Jaguar Land Rover to Build All-Electric Cars by 2020

On Thursday, Britain’s biggest automaker, Jaguar Land Rover, revealed that it will stop building cars solely powered by internal combustion engines, instead, by 2020 the whole range of Jaguar cars and Land Rover sport utility vehicles will be available in all electric, plug-in hybrid, and so-called mild hybrid variants, as the car maker speeds  up plans to electrify its model range and demand for electric cars continues to rise sharply, according to a report.

It was last year when JLR, owned by India’s Tata Motors, announced it would offer greener versions of half of its new line-up by 2020, but it has now ramped up its plans.

“Every new Jaguar Land Rover model line will be electrified from 2020, giving customers even more choice,” said Dr. Ralf Speth.

The exact date of when the company would stop the entire production of petrol or diesel-only vehicle was not disclosed.

The plan comes after the Scottish government said it would take action to terminate the need for petrol and diesel cars by 2032, eight years earlier than Britain’s plans announced in July of banning sale of such cars to reduce pollution and carbon-dioxide emissions, which are linked to global warming, replicating plans by France and cities, such as Madrid, Mexico City and Athens.

While Speth has said he sees battery-powered cars as a way to increase its global workforce of 40,000, the emissions of the automaker’s petrol and diesel vehicles mean it has to go electric to meet new European carbon targets.

Average CO2 emissions from JLR cars were 164g per kilometer in 2015, well above the U.K. average of 121.4g. More importantly, they are a long way from the 95g target a manufacturer must hit by 2021.

JLR’s announcement comes two months after Volvo, a Swedish brand, said it will offer electric motors by 2019, so they will either be pure electric cars or hybrid that combines electric and conventional engines. The hybrid cars reduce fuel burn by being able to drive short distances or boost performance with the help of electric motors.

A lot of automakers are racing to tap into increasing demand for low-emissions models like Nissan launching a revamped version of its Leaf electric vehicle on Wednesday in a bid to better take on Tesla’s Model 3.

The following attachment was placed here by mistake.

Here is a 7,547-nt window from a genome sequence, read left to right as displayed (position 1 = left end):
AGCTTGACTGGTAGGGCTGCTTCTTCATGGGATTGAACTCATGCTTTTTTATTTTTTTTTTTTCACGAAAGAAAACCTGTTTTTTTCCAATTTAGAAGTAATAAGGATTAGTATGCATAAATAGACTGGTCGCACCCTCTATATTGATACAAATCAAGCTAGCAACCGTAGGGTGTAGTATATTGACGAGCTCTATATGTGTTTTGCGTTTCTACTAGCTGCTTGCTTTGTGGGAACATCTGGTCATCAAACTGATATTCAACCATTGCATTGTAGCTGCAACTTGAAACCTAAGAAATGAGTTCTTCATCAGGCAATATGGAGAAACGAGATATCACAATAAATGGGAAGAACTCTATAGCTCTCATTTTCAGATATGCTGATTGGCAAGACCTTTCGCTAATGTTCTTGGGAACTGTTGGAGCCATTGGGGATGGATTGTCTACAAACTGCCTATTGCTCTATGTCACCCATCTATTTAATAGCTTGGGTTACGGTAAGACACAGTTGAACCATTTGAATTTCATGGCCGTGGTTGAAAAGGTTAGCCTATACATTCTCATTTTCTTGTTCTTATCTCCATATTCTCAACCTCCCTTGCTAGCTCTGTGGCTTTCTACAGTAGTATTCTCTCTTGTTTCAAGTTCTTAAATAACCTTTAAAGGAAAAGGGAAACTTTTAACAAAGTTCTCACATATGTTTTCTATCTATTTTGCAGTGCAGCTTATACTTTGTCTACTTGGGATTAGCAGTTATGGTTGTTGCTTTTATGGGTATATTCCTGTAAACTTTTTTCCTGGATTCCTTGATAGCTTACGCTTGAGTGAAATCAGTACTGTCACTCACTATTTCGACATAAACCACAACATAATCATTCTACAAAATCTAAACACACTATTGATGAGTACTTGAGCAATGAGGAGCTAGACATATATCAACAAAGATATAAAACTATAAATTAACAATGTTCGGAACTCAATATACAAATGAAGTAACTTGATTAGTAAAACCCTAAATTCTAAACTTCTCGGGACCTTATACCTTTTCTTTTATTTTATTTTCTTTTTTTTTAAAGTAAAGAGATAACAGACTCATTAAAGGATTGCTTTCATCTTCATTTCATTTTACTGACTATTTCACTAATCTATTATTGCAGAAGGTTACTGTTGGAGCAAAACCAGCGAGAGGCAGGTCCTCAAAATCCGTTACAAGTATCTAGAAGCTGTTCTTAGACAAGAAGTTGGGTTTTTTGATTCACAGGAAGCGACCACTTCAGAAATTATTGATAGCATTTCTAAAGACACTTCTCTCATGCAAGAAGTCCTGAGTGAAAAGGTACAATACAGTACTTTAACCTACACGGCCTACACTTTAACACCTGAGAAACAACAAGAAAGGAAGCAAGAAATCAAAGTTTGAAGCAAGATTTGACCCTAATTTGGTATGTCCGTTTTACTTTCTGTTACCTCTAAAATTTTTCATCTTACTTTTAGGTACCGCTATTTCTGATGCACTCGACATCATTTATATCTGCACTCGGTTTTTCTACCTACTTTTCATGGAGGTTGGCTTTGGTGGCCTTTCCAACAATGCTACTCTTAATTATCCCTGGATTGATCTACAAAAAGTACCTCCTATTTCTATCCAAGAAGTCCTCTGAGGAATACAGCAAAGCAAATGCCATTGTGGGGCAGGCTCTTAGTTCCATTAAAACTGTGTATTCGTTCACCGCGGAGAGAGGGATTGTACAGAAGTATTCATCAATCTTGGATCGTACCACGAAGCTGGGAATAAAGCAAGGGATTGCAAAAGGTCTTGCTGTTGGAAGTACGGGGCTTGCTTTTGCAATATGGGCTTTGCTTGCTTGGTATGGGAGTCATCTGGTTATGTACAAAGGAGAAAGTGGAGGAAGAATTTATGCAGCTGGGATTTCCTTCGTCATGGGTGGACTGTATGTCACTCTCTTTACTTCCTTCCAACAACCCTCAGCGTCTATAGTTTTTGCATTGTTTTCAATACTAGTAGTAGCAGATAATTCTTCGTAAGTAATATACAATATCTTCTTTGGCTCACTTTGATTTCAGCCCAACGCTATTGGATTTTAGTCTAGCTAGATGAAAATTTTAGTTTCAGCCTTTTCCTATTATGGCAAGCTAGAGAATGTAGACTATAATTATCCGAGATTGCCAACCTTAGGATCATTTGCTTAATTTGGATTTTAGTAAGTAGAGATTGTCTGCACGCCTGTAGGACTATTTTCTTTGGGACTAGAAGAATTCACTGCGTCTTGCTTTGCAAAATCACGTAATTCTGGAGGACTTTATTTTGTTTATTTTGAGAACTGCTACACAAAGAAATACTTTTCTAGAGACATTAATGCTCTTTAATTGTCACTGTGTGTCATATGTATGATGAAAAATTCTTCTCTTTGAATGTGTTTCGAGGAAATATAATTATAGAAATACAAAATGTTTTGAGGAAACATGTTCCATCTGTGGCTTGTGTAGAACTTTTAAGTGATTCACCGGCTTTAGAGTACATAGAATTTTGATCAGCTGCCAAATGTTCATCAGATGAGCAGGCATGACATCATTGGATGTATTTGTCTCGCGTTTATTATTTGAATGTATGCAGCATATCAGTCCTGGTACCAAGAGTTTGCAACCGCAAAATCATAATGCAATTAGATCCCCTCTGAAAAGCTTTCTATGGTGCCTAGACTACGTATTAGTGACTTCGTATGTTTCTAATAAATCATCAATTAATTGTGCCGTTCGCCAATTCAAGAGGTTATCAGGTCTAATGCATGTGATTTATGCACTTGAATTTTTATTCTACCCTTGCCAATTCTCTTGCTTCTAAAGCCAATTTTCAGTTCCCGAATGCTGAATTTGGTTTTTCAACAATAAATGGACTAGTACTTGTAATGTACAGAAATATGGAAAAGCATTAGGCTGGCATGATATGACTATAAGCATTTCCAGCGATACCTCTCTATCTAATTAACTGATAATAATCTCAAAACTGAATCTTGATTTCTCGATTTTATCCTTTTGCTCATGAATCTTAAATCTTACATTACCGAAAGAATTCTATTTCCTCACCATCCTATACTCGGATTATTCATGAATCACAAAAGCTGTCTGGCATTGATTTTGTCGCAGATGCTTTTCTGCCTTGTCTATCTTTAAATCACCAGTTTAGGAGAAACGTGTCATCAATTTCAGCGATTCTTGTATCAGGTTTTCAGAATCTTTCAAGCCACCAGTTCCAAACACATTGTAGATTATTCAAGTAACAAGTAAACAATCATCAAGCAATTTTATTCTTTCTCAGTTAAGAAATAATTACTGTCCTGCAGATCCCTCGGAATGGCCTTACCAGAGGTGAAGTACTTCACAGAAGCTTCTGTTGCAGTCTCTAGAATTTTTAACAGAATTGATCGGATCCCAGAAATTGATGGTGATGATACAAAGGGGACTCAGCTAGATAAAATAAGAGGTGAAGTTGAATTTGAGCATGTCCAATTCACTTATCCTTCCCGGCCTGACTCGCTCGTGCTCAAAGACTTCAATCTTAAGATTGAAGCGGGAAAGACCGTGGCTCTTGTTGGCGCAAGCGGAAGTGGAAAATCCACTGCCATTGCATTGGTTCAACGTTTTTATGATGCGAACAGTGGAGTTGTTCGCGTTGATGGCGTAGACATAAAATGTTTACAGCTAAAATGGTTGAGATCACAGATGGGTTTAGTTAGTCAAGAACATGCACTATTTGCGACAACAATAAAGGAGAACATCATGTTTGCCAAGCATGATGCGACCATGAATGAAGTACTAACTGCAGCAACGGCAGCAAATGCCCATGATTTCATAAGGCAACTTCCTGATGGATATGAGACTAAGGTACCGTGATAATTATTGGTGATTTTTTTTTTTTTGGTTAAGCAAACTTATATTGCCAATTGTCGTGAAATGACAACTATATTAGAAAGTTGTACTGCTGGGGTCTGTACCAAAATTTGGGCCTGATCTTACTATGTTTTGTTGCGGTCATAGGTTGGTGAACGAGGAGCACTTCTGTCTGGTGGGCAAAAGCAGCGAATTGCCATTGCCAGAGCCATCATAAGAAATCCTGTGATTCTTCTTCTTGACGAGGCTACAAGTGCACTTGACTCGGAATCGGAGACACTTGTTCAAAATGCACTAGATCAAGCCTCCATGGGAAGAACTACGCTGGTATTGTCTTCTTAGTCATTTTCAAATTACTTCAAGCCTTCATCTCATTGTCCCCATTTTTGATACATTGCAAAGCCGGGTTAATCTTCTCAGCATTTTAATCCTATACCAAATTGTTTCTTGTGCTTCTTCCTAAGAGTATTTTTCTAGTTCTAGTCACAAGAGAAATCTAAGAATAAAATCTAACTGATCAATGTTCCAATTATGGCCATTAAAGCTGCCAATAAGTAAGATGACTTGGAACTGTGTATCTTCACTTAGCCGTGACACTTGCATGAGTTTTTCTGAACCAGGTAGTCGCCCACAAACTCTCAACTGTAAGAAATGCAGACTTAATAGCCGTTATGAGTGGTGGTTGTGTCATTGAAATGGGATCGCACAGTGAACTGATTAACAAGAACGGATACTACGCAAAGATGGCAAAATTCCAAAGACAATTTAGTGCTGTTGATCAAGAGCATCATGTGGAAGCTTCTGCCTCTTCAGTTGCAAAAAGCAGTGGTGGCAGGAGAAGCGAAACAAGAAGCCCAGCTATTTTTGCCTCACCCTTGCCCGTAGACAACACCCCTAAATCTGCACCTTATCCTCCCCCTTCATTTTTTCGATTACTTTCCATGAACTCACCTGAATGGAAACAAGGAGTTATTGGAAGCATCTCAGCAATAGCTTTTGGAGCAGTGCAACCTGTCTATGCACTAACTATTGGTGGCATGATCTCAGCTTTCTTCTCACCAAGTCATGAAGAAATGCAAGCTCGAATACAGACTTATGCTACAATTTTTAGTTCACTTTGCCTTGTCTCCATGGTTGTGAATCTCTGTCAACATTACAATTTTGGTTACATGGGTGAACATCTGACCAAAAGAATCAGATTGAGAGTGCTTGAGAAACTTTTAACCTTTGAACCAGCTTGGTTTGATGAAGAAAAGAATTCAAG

Like a growing number of its rivals, JLR has joined the electric vehicle race with plans to release next year the I-PACE battery-powered performance SUV, which is currently being built at production facilities in Austria. According to CEO Ralf Seth, the company has 25,000 orders for the vehicle already.

“We will introduce a portfolio of electrified products across our model range, embracing fully electric, plug-in hybrid and mild hybrid vehicles,” said Speth, unveiling the switch to electric at the automaker’s inaugural Tech Fest in London.

The I-PACE will have a range of 310 miles, or 500 kilometers, putting it on a par with competition from U.S.-based Tesla and ahead of cheaper options, such as the Nissan Leaf.

The company has indicated that it would like to build an electric car plant in the U.K., similar to Nissan’s Sunderland facility, where the Leaf is built, but it is yet to make a concrete commitment.

Such a decision would be a significant boost to the British car industry and follow on the heels of the BMW, which in July pledged to build its electric Mini in Oxford. Jaguar sold more than 583,000 cars in 136 countries last year.

At  a Tech Fest in London, the company is showcasing several autonomous and connected car gadgets, including a steering wheel called “Sayer,”which will contain speech recognition software, enabling it to answer questions, connect to news, select entertainment and order food.

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